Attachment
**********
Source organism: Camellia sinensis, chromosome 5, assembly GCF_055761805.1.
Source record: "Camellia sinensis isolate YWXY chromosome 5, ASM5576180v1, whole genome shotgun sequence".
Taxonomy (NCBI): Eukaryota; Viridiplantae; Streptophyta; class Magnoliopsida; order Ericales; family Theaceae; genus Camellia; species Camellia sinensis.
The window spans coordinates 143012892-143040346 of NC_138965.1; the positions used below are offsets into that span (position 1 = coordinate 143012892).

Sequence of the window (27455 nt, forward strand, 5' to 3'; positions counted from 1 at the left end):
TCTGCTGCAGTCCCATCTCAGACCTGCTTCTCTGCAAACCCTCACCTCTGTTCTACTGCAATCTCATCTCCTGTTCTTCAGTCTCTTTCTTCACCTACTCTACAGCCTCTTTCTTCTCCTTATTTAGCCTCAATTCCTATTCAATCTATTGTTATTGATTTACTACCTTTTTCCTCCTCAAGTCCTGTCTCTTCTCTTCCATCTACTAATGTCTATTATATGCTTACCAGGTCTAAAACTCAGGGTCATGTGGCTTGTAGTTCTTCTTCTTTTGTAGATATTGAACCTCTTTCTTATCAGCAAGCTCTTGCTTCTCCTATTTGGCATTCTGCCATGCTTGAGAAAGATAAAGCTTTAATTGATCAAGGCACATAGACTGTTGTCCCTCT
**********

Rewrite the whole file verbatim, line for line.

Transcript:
Source organism: Camellia sinensis, chromosome 5, assembly GCF_055761805.1.
Source record: "Camellia sinensis isolate YWXY chromosome 5, ASM5576180v1, whole genome shotgun sequence".
Taxonomy (NCBI): Eukaryota; Viridiplantae; Streptophyta; class Magnoliopsida; order Ericales; family Theaceae; genus Camellia; species Camellia sinensis.
The window spans coordinates 143012892-143040346 of NC_138965.1; the positions used below are offsets into that span (position 1 = coordinate 143012892).

Sequence of the window (27455 nt, forward strand, 5' to 3'; positions counted from 1 at the left end):
TCTGCTGCAGTCCCATCTCAGACCTGCTTCTCTGCAAACCCTCACCTCTGTTCTACTGCAATCTCATCTCCTGTTCTTCAGTCTCTTTCTTCACCTACTCTACAGCCTCTTTCTTCTCCTTATTTAGCCTCAATTCCTATTCAATCTATTGTTATTGATTTACTACCTTTTTCCTCCTCAAGTCCTGTCTCTTCTCTTCCATCTACTAATGTCTATTATATGCTTACCAGGTCTAAAACTCAGGGTCATGTGGCTTGTAGTTCTTCTTCTTTTGTAGATATTGAACCTCTTTCTTATCAGCAAGCTCTTGCTTCTCCTATTTGGCATTCTGCCATGCTTGAGAAAGATAAAGCTTTAATTGATCAAGGCACATAGACTGTTGTCCCTCT